Dark in the morning. Dark earlier in the evening. Days are shortening. Fading light…
The brief afternoon light provides opportunity to locate a good trout. It’s your chance to sight-fish; your chance for one on a dry fly.
I have been hiking a few very low, clear Cutthroat rivers the past couple of weeks; walking the long distances between pools where there is very little holding water and therefore trout. I always pause in these sections when I see see a small area of slightly darker water, or what seems to be a slight depression in the river bed. A spot that is just a little deeper than the rest. Often it’s just two or three feet of slow moving water. Sometimes less.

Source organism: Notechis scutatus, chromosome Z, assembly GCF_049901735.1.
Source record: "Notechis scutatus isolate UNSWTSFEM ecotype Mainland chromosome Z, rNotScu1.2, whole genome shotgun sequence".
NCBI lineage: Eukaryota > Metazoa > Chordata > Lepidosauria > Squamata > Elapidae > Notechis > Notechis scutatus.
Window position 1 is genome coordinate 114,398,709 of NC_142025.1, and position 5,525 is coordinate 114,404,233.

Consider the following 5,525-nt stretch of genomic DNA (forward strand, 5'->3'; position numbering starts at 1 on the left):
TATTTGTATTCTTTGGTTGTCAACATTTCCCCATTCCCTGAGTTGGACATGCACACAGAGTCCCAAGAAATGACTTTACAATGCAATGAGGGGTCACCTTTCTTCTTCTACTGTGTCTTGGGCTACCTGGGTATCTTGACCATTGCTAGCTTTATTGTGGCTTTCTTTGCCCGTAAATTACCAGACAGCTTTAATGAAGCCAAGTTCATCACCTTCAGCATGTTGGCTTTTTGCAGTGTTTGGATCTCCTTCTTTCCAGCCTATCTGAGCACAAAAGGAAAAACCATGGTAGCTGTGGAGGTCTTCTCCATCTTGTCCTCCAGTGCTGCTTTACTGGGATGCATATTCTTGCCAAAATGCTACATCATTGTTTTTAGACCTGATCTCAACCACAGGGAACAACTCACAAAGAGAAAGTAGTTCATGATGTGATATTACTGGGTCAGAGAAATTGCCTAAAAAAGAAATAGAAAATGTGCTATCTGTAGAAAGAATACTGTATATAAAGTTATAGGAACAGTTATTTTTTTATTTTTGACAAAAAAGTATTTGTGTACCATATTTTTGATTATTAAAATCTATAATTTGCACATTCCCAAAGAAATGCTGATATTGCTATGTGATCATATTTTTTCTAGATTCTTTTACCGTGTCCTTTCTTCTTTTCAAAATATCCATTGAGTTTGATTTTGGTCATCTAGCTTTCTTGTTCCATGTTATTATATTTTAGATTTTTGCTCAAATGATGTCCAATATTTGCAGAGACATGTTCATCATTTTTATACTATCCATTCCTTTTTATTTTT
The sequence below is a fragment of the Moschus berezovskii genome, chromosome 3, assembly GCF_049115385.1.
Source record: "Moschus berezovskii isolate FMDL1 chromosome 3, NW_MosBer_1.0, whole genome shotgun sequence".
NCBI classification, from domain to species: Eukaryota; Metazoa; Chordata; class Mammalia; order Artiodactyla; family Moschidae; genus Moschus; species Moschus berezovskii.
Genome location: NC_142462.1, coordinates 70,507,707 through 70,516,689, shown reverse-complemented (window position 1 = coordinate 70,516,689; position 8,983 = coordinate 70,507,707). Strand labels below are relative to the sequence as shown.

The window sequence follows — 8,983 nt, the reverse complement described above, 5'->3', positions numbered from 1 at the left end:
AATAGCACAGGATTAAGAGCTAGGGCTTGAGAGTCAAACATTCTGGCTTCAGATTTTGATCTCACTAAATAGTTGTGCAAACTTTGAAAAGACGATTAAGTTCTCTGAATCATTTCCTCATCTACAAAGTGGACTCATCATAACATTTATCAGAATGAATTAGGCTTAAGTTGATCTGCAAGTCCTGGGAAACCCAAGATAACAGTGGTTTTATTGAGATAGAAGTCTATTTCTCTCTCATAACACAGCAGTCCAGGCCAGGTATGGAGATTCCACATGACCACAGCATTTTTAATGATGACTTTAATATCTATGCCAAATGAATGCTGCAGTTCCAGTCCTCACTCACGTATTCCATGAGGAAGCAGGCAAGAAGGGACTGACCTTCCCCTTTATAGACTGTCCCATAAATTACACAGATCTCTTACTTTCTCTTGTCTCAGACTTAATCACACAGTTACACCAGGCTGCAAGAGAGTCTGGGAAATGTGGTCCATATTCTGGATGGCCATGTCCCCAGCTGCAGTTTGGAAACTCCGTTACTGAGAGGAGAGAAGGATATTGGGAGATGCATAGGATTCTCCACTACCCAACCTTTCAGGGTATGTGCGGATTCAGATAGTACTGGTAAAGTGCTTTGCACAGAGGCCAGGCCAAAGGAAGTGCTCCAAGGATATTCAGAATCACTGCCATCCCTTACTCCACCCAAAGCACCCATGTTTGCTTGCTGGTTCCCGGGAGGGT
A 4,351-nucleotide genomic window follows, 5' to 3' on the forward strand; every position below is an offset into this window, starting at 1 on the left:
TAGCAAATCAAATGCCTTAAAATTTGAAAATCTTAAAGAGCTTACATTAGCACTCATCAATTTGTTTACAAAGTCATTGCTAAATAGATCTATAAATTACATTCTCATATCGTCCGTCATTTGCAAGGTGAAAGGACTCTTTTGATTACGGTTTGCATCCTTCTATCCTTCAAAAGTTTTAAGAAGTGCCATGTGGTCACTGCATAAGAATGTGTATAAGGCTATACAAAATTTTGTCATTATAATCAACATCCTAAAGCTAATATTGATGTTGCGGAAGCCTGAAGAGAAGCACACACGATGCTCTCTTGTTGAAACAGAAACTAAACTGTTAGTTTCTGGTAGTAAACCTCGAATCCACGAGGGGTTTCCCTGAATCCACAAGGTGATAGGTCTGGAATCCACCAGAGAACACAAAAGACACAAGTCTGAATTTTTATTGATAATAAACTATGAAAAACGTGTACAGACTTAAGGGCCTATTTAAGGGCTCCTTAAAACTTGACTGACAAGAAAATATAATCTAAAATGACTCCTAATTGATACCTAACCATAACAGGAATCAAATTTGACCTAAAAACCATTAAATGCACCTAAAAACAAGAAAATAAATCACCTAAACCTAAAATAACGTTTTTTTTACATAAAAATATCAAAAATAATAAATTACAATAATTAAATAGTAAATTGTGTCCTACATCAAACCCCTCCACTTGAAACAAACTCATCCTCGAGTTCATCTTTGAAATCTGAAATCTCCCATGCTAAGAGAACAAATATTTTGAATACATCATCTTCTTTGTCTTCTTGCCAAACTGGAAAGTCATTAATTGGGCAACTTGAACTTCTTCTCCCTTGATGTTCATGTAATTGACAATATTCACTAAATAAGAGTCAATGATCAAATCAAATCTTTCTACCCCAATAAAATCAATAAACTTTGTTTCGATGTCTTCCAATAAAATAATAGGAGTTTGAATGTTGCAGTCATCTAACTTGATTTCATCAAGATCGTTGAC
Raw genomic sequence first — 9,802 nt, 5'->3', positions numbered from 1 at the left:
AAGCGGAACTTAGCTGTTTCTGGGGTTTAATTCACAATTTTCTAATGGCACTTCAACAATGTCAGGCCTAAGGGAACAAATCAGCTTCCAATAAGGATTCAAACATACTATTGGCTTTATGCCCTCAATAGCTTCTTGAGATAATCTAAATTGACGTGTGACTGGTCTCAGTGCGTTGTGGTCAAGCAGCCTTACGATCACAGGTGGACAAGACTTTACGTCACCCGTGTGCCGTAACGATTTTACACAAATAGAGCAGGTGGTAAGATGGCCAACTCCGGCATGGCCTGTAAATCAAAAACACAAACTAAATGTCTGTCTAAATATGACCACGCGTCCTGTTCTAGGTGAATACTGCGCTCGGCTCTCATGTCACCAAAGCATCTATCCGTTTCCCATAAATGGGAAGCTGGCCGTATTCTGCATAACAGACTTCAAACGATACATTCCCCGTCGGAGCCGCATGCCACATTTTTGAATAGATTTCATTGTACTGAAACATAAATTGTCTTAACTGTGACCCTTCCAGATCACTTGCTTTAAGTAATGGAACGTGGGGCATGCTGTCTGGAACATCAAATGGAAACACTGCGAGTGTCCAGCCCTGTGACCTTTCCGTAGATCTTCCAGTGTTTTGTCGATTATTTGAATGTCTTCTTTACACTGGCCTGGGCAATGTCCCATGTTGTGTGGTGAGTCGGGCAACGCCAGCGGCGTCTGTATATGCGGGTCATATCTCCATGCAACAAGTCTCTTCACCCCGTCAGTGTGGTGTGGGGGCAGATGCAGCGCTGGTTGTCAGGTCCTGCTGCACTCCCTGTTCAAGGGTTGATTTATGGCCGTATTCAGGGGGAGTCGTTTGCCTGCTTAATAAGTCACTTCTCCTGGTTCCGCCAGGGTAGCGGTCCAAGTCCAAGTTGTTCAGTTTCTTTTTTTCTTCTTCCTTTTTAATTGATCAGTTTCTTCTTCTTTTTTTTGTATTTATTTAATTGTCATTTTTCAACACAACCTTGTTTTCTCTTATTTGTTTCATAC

Recently I paused and watched one of these spots after noticing a slight surface disturbance. The afternoon sun felt good and I knelt down on the sand and pebble rock and took a moment to absorb the heat, as I had been wet wading the ice-cold river for awhile. As I watched and warmed-up, a rise occurred. The fish displaced very little water. A small one. It was eating the few afternoon Blue Winged Olives that were riding the slow, shallow flow. I watched for awhile then noticed, just slightly beyond, another fish rise. It displaced more water. A better fish.
I side-arm cast to it down and across from my kneeling position and the trout slowly surfaced in full light and ate my small Olive impression.
It is a given that in low water conditions that Cutthroat trout, and trout in general, are going to be in the deep pools on a river. Catching them there is always an achievement especially late in the season after they have been fished-over for three plus months. However, finding a good one in between pools in the shallowest of water is for me much more special. It’s the location. A few trout found in the scarcest of water the past few weeks…
Long leaders, fine tippet and relatively small flies.